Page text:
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Controls on the Carbon Balance of Tropical Peatlands
- Hirano, Takashi, Jauhiainen, Jyrki, Inoue, Takashi, Takahashi, Hidenori
- Ecosystems 2009 v.12 no.6 pp. 873-887
- agricultural land, carbon, carbon dioxide, circadian rhythm, clearcutting, diurnal variation, emissions, forest regeneration, forests, global warming, greenhouse gases, methane, microrelief, peatlands, soil respiration, soil temperature, Borneo, Indonesia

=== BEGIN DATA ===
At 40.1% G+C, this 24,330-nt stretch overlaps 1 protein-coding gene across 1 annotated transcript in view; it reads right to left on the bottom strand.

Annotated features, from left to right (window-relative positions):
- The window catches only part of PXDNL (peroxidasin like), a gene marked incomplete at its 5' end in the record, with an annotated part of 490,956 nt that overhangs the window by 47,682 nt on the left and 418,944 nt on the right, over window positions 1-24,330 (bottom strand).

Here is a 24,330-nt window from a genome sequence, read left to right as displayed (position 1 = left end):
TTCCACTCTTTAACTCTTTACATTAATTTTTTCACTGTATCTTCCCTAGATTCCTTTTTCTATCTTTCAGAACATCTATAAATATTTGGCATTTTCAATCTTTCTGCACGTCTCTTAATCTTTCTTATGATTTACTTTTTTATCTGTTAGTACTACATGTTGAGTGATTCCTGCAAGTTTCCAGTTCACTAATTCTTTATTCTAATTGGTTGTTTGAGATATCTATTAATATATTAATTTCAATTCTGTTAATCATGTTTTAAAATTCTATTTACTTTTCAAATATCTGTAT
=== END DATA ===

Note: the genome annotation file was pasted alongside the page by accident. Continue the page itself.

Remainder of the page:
- The carbon balance of tropical peatlands was investigated using measurements of gaseous fluxes of carbon dioxide (CO₂) and methane (CH₄) at several land-use types, including nondrained forest (NDF), drained forest (DF), drained regenerating forest (DRF) after clear cutting and agricultural land (AL) in Central Kalimantan, Indonesia. Soil greenhouse gas fluxes depended on land-use, water level (WL), microtopography, temperature and vegetation physiology, among which WL was the strongest driver. All sites were CH₄ sources on an annual basis and the emissions were higher in sites providing fresh litter deposition and water logged conditions. Soil CO₂ flux increased exponentially with soil temperature (T s) even within an amplitude of 4-5°C. In the NDF soil CO₂ flux sharply decreased when WLs rose above −0.2 and 0.1 m for hollows and hummocks, respectively. The sharp decrease suggests that the contribution of surface soil respiration (RS) to total soil CO₂ flux is large. In the DF soil CO₂ flux increased as WL decreased below −0.7 m probably because the fast aerobic decomposition continued in lower peat. Such an increase in CO₂ flux at low WLs was also found at the stand level of the DF. Soil CO₂ flux showed diurnal variation with a peak in the daytime, which would be caused by the circadian rhythm of root respiration. Among the land-use types, annual soil CO₂ flux was the largest in the DRF and the smallest in the AL. Overall, the global warming potential (GWP) of CO₂ emissions in these land-use types was much larger than that of CH₄ fluxes.